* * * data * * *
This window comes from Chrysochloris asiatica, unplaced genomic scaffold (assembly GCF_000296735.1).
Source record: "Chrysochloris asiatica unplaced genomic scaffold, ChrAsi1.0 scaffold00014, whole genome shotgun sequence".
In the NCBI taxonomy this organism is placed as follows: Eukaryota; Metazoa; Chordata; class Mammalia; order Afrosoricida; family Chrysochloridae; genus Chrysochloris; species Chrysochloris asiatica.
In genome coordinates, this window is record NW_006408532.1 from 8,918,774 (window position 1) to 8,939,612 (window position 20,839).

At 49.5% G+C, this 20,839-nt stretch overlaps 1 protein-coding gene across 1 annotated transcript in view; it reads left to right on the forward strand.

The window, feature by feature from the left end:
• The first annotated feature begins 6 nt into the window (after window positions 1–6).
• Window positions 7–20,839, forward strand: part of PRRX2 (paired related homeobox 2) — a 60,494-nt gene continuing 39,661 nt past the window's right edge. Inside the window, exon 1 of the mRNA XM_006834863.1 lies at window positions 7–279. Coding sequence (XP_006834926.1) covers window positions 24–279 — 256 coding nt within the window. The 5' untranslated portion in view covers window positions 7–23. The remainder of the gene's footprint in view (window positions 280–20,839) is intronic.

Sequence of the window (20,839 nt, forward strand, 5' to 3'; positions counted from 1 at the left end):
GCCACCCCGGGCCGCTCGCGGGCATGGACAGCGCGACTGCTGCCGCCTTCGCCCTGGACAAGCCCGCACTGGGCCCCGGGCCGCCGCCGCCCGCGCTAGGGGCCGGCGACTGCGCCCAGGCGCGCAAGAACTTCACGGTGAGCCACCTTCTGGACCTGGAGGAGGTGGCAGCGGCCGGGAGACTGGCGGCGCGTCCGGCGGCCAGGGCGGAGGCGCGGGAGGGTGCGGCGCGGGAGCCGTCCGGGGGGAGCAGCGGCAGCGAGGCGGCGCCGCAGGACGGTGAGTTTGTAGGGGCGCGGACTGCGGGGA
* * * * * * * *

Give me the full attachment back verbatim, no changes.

This window comes from Chrysochloris asiatica, unplaced genomic scaffold (assembly GCF_000296735.1).
Source record: "Chrysochloris asiatica unplaced genomic scaffold, ChrAsi1.0 scaffold00014, whole genome shotgun sequence".
In the NCBI taxonomy this organism is placed as follows: Eukaryota; Metazoa; Chordata; class Mammalia; order Afrosoricida; family Chrysochloridae; genus Chrysochloris; species Chrysochloris asiatica.
In genome coordinates, this window is record NW_006408532.1 from 8,918,774 (window position 1) to 8,939,612 (window position 20,839).

At 49.5% G+C, this 20,839-nt stretch overlaps 1 protein-coding gene across 1 annotated transcript in view; it reads left to right on the forward strand.

The window, feature by feature from the left end:
• The first annotated feature begins 6 nt into the window (after window positions 1–6).
• Window positions 7–20,839, forward strand: part of PRRX2 (paired related homeobox 2) — a 60,494-nt gene continuing 39,661 nt past the window's right edge. Inside the window, exon 1 of the mRNA XM_006834863.1 lies at window positions 7–279. Coding sequence (XP_006834926.1) covers window positions 24–279 — 256 coding nt within the window. The 5' untranslated portion in view covers window positions 7–23. The remainder of the gene's footprint in view (window positions 280–20,839) is intronic.

Sequence of the window (20,839 nt, forward strand, 5' to 3'; positions counted from 1 at the left end):
GCCACCCCGGGCCGCTCGCGGGCATGGACAGCGCGACTGCTGCCGCCTTCGCCCTGGACAAGCCCGCACTGGGCCCCGGGCCGCCGCCGCCCGCGCTAGGGGCCGGCGACTGCGCCCAGGCGCGCAAGAACTTCACGGTGAGCCACCTTCTGGACCTGGAGGAGGTGGCAGCGGCCGGGAGACTGGCGGCGCGTCCGGCGGCCAGGGCGGAGGCGCGGGAGGGTGCGGCGCGGGAGCCGTCCGGGGGGAGCAGCGGCAGCGAGGCGGCGCCGCAGGACGGTGAGTTTGTAGGGGCGCGGACTGCGGGGA